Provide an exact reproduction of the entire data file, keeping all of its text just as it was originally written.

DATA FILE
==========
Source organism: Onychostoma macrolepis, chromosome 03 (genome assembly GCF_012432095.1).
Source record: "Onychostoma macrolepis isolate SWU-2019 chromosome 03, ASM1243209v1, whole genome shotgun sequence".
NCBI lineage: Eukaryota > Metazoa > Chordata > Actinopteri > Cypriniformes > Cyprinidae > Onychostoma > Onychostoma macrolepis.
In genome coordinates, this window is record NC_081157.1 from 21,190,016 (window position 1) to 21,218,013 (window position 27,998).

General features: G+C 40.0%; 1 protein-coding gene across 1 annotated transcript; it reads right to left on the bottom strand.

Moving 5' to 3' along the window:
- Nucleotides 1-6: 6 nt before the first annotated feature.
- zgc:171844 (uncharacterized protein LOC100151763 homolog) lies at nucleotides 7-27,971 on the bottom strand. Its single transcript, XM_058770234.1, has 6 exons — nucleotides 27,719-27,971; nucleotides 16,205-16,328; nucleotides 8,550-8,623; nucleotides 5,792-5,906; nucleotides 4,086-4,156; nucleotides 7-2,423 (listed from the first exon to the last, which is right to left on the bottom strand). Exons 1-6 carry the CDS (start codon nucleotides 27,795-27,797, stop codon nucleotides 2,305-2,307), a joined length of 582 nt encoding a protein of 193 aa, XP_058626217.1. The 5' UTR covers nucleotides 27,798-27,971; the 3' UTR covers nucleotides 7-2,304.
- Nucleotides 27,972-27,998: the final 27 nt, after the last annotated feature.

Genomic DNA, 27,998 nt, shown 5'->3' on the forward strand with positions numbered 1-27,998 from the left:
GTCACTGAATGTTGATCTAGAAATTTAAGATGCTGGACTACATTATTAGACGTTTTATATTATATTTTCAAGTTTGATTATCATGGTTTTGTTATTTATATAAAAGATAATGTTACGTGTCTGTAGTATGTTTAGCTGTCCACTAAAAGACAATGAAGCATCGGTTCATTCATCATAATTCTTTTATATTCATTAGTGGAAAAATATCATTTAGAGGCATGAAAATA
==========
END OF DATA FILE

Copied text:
Source organism: Onychostoma macrolepis, chromosome 03 (genome assembly GCF_012432095.1).
Source record: "Onychostoma macrolepis isolate SWU-2019 chromosome 03, ASM1243209v1, whole genome shotgun sequence".
NCBI lineage: Eukaryota > Metazoa > Chordata > Actinopteri > Cypriniformes > Cyprinidae > Onychostoma > Onychostoma macrolepis.
In genome coordinates, this window is record NC_081157.1 from 21,190,016 (window position 1) to 21,218,013 (window position 27,998).

General features: G+C 40.0%; 1 protein-coding gene across 1 annotated transcript; it reads right to left on the bottom strand.

Moving 5' to 3' along the window:
- Nucleotides 1-6: 6 nt before the first annotated feature.
- zgc:171844 (uncharacterized protein LOC100151763 homolog) lies at nucleotides 7-27,971 on the bottom strand. Its single transcript, XM_058770234.1, has 6 exons — nucleotides 27,719-27,971; nucleotides 16,205-16,328; nucleotides 8,550-8,623; nucleotides 5,792-5,906; nucleotides 4,086-4,156; nucleotides 7-2,423 (listed from the first exon to the last, which is right to left on the bottom strand). Exons 1-6 carry the CDS (start codon nucleotides 27,795-27,797, stop codon nucleotides 2,305-2,307), a joined length of 582 nt encoding a protein of 193 aa, XP_058626217.1. The 5' UTR covers nucleotides 27,798-27,971; the 3' UTR covers nucleotides 7-2,304.
- Nucleotides 27,972-27,998: the final 27 nt, after the last annotated feature.

Genomic DNA, 27,998 nt, shown 5'->3' on the forward strand with positions numbered 1-27,998 from the left:
GTCACTGAATGTTGATCTAGAAATTTAAGATGCTGGACTACATTATTAGACGTTTTATATTATATTTTCAAGTTTGATTATCATGGTTTTGTTATTTATATAAAAGATAATGTTACGTGTCTGTAGTATGTTTAGCTGTCCACTAAAAGACAATGAAGCATCGGTTCATTCATCATAATTCTTTTATATTCATTAGTGGAAAAATATCATTTAGAGGCATGAAAATA